Greetings! I am so pleased to bring you my final End of Session Report. After serving for eight years as a Delegate, I am proud that my final session was one for the history books! We passed legislation that has been debated for years – from paid family & medical leave to juvenile justice reform measures, to legislation to tackle climate change, and massive increases in financial aid for college-bound students. We also had a record year for our state budget and were able to bring millions to communities around the state for important capital projects that will create jobs and create a better Maryland. Thank you for your support and engagement over the years. Enjoy this report and please reach out with any questions, concerns, or needs. Keep in touch!
Building a Strong FY23 Budget
The outlook for our state budget is extremely strong. Revenue estimates based on income and sales tax revenue have come in at higher levels than expected this year and that strength shows no signs of abating. Our revenue estimates showed a $7.6 billion surplus before final passage of our FY23 budget and it leaves over $2 billion in our Rainy Day Fund.
The Operating Budget (SB290/HB300). The operating budget includes $1.86 billion in tax relief over the next five years for Maryland retirees, small businesses, and low-income families. The budget also makes historic investments in:
- Public safety, crime prevention, and support for victims: Provides funding increases for crime prevention and victim services by about $148 million, including $6.5 million for City warrant apprehension activities and $35m for victim service providers.
- Healthcare and social safety net programs: Expands dental coverage for Medicaid beneficiaries ($27 million), expands SNAP funding by $5 million, increases summer SNAP to cover 45,000 additional children and provides more funding for elderly SNAP recipients.
- Education: Increases state support for public schools by nearly 7% ($459 million). We also provided additional funding to our public colleges and universities and community colleges, as well as funding for need-based aid.
- Increases pay for state employees: Boosts state employee salaries to facilitate recruitment and retention, including more COLAs, bonuses and salary adjustments. These overdue raises will help us fill some of the hundreds and hundreds of open positions, which hinder the efficient operation of our state government.
- Childcare Subsidies & Providers: Provides $160 million to assist childcare providers and support the child care subsidy program, including creating a child care revolving loan fund and additional child care scholarships for families of limited means.
- Cybersecurity: Increases and modernizes our cybersecurity needs, funded by $210 million to improve state government cybersecurity.
- Rate increases for providers: Provides an 8% rate increase for most health care providers serving our vulnerable populations, and 10% for those serving youth in foster care or juvenile justice.
The Capital Budget (SB291/HB301). The capital budget provides approximately $1 billion for school construction, including funds from the Built to Learn Act, which uses the state’s casino revenue to issue bonds to support school construction. Capital spending is the state’s single best job creation tool and because of our record funding availability, we will see many important projects come to fruition in the next couple of years.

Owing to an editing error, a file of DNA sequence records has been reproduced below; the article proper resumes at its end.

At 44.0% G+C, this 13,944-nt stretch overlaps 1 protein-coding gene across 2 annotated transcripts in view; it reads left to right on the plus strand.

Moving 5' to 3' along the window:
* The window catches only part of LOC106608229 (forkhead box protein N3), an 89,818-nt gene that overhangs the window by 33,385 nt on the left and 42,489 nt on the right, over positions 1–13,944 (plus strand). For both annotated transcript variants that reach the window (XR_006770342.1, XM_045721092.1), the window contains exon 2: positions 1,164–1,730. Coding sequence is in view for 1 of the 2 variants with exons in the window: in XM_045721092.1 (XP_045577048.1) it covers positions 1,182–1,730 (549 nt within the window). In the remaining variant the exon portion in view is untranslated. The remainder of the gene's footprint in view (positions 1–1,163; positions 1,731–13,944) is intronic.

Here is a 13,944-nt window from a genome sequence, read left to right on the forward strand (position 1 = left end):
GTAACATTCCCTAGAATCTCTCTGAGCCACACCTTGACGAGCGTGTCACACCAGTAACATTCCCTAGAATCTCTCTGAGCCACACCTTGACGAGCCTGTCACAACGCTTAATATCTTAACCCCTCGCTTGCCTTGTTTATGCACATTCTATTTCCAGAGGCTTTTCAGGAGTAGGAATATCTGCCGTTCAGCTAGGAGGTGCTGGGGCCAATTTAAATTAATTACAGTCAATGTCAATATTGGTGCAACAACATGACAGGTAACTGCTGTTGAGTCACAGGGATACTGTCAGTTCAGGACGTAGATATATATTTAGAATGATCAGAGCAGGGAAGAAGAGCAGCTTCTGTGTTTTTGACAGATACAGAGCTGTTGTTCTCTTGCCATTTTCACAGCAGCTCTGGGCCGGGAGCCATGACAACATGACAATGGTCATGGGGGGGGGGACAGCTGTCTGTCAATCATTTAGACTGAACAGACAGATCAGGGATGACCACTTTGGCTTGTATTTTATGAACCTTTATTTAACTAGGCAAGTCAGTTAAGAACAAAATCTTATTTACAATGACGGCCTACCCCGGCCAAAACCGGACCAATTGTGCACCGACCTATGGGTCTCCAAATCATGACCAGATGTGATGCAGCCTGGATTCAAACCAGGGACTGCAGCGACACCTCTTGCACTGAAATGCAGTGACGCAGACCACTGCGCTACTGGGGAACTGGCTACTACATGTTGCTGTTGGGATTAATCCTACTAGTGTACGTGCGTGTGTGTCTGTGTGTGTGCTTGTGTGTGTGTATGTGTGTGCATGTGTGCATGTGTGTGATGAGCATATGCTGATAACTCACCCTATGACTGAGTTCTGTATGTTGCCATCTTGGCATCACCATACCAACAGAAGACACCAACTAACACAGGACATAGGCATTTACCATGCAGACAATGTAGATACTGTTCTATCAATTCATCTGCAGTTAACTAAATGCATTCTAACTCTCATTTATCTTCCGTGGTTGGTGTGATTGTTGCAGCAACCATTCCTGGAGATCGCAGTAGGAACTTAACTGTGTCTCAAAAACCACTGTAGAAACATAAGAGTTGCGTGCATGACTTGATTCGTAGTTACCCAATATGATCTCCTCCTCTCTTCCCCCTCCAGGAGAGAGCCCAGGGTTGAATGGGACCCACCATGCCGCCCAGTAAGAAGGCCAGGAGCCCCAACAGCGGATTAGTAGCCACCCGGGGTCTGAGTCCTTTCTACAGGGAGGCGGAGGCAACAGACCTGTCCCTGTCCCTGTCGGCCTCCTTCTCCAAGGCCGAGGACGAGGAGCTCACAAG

The District 46 Delegation advocated for and was able to secure funding for several projects in District 46, including:
Local Bond Initiatives
C.A.R.E. Community Association Resource Center
Chesapeake Shakespeare Company
The Clinton Street Community Center
Conkling Street Garden
The Digital Bay Center
Filbert Street Garden
Reveille Grounds (Brooklyn)
SB 7 Coalition Headquarters
The Ship Caulkers Houses
3rd Street Crosswalk/Garrett Park Entrance
4MyCiTy Community Onsite Composting
Park, Playground & Pool Funding
O’Donnell Heights Park
Riverside Park Pool Bathhouse
Latrobe Park Longhouse Restoration
Patterson Park Pool & Kiddie Pool
Riverside Park Light Installation
Friends of Patterson Park HQs
Harbor Point Public Park
Solo Gibbs Recreation Center
Inner Harbor Promenade Renovations
Supporting Workers & Families
Workers and families are the foundation of a healthy and thriving state. This year, the General Assembly passed and then overrode the Governor’s veto of the Time to Care Act of 2022 (HB8/SB275). This legislation establishes a paid family and medical leave program to provide up to 12 weeks of paid time off for workers facing personal or family medical issues. The weekly benefit will be based on the individual’s average weekly wage, subject to a cap. The fund to support this program consists of employer and employee contributions and pays for benefits, a public education program, and implementation and administrative costs. The Maryland Department of Labor will conduct a study to determine the specific contributions necessary to support the fund. The state is providing initial seed money for the fund. This legislation is critical because many Marylanders are not offered parental leave and related time off to care for family through their employer. Maryland is now the 10th state in the U.S. to offer a state-level paid family leave program.
As our community transitions into life after the pandemic, families are still in need of support as they get back on their feet. The Family Budget Boosters Package is a suite of bills aimed at supporting Maryland families by cutting the sales tax on essential items. Those items include diapers (HB282/SB316), baby products (HB 288), medical devices (HB 364/SB488), oral hygiene products (HB 492/SB571), and diabetic care products (HB1151). These bills passed both chambers of the General Assembly with bipartisan support and were signed into law by the Governor!
Child Care. In recent years, there has been a growing shortage of quality childcare providers and costs for childcare have increased as the post-pandemic workforce experiences major changes. Over the course of the last two years, more than 750 childcare providers have been forced to close. These closures have created unpredictability and exhaustion for families. To address these needs, the House and Senate passed – with broad bipartisan support – a package of bills to financially support childcare providers and families in need of childcare. The package of bills expands access to the childcare scholarships and provides loans to childcare providers.